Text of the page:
Thursday, August 27, 2009


The recent release of the convicted Lockerbie mass murder Al-Megrahi has prompted some heated rhetoric that has flooded the world media and the Internet. The overall reaction appears overwhelmingly against the decision by the Scottish Justice Secretary. This appears to many as the transparent attempt by the British government with the Scots acting as their agents to further cement economic relations with Libya. This reaction has prompted some aggressively defensive Scots folk to engage invectives that make them look more like a cornered, last gasp critter looking to do and say anything to mount a defense of their government’s actions. The responses of what appears to be a very vocal minority can be seen in many threads and forums from overseas to include the reaction to The Scotsman’s Sunday editorial denouncing Scottish Justice Secretary MacAskill’s decision. These responses have been laughable and the heated, rabid mentalities that generated them propose that if you disagree with the decision then you are part of the problem.

Seems that some folks can’t focus on the reality of their own situation deflecting legitimate criticism by bashing us on the other side of the pond. Americans are being characterized as a merciless lot, engaging yet another attempt to make the Scots subservient (?) and that we are the real bad guys now with one fella pounding me because I live in Texas and we have the death penalty? Like I said, it is mostly laughable and again I say, “I am ashamed.”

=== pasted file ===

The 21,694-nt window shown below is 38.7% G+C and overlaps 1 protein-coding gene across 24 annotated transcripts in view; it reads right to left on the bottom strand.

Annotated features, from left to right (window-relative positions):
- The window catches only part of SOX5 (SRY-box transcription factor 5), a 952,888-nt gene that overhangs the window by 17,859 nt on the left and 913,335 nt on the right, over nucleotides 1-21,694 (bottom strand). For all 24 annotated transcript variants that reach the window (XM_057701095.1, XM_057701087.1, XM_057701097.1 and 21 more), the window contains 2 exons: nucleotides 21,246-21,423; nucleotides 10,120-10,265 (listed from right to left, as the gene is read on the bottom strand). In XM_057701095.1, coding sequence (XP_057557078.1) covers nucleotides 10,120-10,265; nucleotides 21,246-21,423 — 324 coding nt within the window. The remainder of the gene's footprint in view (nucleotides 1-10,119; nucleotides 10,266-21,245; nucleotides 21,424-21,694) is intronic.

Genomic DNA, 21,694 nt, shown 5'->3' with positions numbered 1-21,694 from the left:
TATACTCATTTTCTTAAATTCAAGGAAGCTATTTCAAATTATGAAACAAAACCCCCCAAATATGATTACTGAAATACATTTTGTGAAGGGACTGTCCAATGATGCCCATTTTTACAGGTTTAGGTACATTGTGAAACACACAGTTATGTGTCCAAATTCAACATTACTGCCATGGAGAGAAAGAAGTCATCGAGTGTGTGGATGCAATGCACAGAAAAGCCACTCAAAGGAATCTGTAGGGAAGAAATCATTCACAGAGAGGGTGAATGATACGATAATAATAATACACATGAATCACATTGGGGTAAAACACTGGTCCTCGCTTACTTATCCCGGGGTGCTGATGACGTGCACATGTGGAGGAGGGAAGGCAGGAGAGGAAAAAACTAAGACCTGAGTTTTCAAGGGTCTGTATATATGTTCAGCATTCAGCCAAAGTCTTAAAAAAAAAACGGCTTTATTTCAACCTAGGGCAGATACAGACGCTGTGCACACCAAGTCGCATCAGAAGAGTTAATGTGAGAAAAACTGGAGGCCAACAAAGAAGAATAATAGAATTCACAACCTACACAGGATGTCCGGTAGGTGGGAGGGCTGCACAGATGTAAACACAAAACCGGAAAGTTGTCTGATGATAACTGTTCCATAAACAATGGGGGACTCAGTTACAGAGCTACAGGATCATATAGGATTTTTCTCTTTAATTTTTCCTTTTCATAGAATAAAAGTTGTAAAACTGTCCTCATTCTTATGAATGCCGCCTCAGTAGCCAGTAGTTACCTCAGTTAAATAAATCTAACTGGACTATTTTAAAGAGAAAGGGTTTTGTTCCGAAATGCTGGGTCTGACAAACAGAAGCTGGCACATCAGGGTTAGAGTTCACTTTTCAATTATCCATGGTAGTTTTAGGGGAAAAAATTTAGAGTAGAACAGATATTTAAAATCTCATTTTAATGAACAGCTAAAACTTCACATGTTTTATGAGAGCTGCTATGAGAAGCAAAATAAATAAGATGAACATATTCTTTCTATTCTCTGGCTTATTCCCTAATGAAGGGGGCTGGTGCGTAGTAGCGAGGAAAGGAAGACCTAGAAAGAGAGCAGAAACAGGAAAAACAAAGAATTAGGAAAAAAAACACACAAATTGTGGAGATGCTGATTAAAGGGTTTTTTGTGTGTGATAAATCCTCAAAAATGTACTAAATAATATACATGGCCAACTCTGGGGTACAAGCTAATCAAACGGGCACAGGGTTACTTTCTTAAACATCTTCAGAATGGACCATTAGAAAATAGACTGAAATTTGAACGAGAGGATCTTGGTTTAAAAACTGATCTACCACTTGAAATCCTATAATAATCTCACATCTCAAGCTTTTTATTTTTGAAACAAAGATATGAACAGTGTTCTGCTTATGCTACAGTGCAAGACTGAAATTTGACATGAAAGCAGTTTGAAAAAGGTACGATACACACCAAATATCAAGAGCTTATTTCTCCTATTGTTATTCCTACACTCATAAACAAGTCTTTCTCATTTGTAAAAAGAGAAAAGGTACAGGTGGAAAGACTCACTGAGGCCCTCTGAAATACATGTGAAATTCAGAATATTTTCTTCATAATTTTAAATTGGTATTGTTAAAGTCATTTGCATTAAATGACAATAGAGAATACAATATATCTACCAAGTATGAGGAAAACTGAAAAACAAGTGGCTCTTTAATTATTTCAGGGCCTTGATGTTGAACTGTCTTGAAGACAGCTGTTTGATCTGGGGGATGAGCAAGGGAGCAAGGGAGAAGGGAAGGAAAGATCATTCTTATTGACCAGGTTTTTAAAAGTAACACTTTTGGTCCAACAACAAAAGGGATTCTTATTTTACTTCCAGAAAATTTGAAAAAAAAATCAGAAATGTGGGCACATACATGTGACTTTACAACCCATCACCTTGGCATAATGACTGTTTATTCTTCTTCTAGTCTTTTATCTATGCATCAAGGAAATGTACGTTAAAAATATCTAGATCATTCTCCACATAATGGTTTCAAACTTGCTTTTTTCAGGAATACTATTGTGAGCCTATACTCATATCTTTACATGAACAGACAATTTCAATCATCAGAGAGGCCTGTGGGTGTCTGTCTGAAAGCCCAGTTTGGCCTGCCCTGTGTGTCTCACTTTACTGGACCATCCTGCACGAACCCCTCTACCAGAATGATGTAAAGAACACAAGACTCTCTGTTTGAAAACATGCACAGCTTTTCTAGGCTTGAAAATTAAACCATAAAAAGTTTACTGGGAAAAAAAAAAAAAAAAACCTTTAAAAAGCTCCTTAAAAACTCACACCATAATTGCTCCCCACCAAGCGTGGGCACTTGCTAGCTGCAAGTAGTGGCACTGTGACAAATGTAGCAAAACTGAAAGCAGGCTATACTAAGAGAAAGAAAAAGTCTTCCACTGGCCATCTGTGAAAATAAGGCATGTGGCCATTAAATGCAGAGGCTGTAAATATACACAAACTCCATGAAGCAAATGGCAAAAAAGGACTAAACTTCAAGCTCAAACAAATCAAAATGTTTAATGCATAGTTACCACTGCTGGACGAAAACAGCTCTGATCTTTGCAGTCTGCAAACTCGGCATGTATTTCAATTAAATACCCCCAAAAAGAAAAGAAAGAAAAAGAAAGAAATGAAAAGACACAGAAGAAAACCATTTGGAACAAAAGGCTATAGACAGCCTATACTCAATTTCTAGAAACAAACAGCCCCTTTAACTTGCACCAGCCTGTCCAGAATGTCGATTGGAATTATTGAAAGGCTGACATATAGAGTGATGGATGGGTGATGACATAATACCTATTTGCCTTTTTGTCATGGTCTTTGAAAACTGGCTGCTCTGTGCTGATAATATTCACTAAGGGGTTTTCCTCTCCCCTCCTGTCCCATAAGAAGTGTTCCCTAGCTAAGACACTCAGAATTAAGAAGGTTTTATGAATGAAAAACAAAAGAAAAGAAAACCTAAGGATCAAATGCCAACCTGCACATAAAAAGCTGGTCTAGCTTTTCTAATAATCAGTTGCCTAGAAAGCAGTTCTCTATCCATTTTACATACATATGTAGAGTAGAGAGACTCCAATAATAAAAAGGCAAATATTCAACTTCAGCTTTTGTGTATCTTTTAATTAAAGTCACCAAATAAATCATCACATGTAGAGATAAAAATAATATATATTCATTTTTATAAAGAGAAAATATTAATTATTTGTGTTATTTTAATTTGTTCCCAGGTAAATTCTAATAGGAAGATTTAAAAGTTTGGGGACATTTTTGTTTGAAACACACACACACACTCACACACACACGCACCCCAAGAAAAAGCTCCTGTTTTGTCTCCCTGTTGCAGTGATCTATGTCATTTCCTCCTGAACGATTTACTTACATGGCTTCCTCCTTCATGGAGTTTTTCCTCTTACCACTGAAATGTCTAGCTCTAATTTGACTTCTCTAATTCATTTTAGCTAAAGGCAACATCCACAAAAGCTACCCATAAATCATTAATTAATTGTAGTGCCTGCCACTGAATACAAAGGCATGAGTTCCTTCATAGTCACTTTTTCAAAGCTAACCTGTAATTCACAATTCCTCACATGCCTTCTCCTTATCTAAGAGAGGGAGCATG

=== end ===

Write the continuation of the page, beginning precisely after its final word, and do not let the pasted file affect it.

Many of these threads appear to be dominated by a relatively few individuals who are hopping around various forums and blogs inserting their negative “supportive” comments whenever they can. The ramblings of some of these more inane defensive (presumably) Scots prompted the following contribution to The Scotsman forum by yours truly.

“I have always appreciated, respected and sought out differing opinions in my quest for the truth. I try to carefully weigh all opinions and the evidence at hand. Some of the responses that disagree with last Sunday’s editorial in The Scotsman don’t jive with what appears to many Scots and Americans as the carefully choreographed machinations of the British Government (not the US) facilitating Al-Megrahi’s release in a quid pro quo for oil and trade concessions. The reports of negotiations, the coincidental withdrawal of Al-Megrahi’s appeal and his almost immediate release give reason to question the motivation of this decision. I haven’t heard from anyone in the United States who agrees with this obviously staged and politically motivated release of a man convicted of terrorism and mass murder. Obviously reasons other than compassion were at play.

As for insinuating that Scotland’s “servitude of 300 years” is due to foreign countries including America who disagree with the release is absolutely absurd. Just take a trip to Drummossie Moor to understand that the English fomented that and one of the reasons why so many of you are over here…